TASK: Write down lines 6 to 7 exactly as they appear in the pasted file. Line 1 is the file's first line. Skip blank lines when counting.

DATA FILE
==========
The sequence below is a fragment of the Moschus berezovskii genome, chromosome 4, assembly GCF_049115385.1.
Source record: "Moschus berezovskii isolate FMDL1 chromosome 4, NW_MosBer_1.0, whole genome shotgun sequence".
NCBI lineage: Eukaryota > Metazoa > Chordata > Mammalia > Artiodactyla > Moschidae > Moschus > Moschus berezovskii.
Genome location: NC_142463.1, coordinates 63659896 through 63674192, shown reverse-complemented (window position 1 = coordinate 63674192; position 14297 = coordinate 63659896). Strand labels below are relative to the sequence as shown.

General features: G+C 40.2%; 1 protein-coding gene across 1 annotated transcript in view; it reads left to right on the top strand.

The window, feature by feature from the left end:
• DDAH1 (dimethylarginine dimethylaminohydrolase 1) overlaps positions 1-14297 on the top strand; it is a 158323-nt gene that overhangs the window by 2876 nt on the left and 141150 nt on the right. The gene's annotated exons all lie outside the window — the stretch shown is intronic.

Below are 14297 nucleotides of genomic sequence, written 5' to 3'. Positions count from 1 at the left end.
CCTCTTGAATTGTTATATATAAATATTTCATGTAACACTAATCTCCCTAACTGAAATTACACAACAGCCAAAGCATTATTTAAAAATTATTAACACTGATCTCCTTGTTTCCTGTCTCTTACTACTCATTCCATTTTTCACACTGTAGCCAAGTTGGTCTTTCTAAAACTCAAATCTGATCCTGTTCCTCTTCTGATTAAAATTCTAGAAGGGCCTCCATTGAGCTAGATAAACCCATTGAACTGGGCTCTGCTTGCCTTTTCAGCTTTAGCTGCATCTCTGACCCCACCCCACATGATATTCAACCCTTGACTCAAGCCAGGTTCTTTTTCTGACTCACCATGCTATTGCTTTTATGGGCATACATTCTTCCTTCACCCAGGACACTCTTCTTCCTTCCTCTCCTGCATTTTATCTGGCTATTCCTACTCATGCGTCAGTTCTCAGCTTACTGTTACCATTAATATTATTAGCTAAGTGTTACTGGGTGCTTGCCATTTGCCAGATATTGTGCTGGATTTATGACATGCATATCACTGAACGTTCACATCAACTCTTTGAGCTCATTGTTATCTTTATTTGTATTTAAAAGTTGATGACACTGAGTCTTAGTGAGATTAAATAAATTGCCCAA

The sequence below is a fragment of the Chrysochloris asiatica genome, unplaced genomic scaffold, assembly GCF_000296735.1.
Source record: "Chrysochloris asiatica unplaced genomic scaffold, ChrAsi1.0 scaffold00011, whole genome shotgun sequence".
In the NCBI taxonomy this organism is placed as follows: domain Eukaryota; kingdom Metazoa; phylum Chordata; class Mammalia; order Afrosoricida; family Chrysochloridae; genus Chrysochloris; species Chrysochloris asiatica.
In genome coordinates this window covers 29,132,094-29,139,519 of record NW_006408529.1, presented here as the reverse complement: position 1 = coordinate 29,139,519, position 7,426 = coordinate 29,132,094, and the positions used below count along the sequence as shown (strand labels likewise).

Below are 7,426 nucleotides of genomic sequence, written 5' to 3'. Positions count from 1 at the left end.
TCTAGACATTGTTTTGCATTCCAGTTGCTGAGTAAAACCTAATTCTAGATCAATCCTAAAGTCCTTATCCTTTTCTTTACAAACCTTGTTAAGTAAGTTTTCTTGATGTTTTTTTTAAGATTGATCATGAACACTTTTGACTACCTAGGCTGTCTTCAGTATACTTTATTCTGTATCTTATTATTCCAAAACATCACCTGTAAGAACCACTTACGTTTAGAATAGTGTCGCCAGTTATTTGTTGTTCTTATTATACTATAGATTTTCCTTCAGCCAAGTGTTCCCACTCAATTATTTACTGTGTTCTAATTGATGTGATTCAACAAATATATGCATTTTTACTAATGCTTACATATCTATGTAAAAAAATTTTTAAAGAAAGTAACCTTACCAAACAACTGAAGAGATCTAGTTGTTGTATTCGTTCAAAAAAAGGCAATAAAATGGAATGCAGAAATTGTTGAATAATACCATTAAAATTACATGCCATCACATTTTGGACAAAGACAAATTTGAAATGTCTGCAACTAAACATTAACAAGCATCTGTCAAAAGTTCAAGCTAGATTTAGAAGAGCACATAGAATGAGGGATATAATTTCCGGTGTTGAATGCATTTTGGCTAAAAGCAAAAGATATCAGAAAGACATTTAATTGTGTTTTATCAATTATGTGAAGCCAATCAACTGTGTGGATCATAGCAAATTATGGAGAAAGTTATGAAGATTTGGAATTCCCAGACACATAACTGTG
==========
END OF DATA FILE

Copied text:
The window, feature by feature from the left end:
• DDAH1 (dimethylarginine dimethylaminohydrolase 1) overlaps positions 1-14297 on the top strand; it is a 158323-nt gene that overhangs the window by 2876 nt on the left and 141150 nt on the right. The gene's annotated exons all lie outside the window — the stretch shown is intronic.